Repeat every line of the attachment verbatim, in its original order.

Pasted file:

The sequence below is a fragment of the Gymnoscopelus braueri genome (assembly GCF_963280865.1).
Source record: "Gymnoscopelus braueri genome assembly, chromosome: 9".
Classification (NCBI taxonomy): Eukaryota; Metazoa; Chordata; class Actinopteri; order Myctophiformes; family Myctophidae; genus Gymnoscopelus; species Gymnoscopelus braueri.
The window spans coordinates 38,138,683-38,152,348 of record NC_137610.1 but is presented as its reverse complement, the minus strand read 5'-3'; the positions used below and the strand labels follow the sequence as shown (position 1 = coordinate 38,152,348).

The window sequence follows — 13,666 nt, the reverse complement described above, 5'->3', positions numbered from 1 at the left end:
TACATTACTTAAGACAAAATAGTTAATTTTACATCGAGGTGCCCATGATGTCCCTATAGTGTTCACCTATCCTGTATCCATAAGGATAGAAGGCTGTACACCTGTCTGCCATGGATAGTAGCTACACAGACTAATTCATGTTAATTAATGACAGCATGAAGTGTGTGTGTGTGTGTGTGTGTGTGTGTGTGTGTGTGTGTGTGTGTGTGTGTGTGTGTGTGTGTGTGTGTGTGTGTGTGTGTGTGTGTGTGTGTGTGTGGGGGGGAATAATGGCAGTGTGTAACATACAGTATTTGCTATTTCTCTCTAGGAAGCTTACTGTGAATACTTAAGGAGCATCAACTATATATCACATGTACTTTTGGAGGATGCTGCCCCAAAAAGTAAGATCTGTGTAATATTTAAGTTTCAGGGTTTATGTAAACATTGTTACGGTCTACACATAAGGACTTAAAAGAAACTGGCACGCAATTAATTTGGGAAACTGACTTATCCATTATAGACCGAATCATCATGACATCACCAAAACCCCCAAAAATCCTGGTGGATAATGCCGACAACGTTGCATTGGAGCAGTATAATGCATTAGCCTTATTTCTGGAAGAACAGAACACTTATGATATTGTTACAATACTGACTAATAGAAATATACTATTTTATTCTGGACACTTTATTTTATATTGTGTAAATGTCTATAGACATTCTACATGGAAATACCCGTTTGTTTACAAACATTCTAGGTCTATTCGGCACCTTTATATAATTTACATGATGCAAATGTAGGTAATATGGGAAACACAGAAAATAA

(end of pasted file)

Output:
The sequence below is a fragment of the Gymnoscopelus braueri genome (assembly GCF_963280865.1).
Source record: "Gymnoscopelus braueri genome assembly, chromosome: 9".
Classification (NCBI taxonomy): Eukaryota; Metazoa; Chordata; class Actinopteri; order Myctophiformes; family Myctophidae; genus Gymnoscopelus; species Gymnoscopelus braueri.
The window spans coordinates 38,138,683-38,152,348 of record NC_137610.1 but is presented as its reverse complement, the minus strand read 5'-3'; the positions used below and the strand labels follow the sequence as shown (position 1 = coordinate 38,152,348).

The window sequence follows — 13,666 nt, the reverse complement described above, 5'->3', positions numbered from 1 at the left end:
TACATTACTTAAGACAAAATAGTTAATTTTACATCGAGGTGCCCATGATGTCCCTATAGTGTTCACCTATCCTGTATCCATAAGGATAGAAGGCTGTACACCTGTCTGCCATGGATAGTAGCTACACAGACTAATTCATGTTAATTAATGACAGCATGAAGTGTGTGTGTGTGTGTGTGTGTGTGTGTGTGTGTGTGTGTGTGTGTGTGTGTGTGTGTGTGTGTGTGTGTGTGTGTGTGTGTGTGTGTGTGTGTGTGTGGGGGGGAATAATGGCAGTGTGTAACATACAGTATTTGCTATTTCTCTCTAGGAAGCTTACTGTGAATACTTAAGGAGCATCAACTATATATCACATGTACTTTTGGAGGATGCTGCCCCAAAAAGTAAGATCTGTGTAATATTTAAGTTTCAGGGTTTATGTAAACATTGTTACGGTCTACACATAAGGACTTAAAAGAAACTGGCACGCAATTAATTTGGGAAACTGACTTATCCATTATAGACCGAATCATCATGACATCACCAAAACCCCCAAAAATCCTGGTGGATAATGCCGACAACGTTGCATTGGAGCAGTATAATGCATTAGCCTTATTTCTGGAAGAACAGAACACTTATGATATTGTTACAATACTGACTAATAGAAATATACTATTTTATTCTGGACACTTTATTTTATATTGTGTAAATGTCTATAGACATTCTACATGGAAATACCCGTTTGTTTACAAACATTCTAGGTCTATTCGGCACCTTTATATAATTTACATGATGCAAATGTAGGTAATATGGGAAACACAGAAAATAA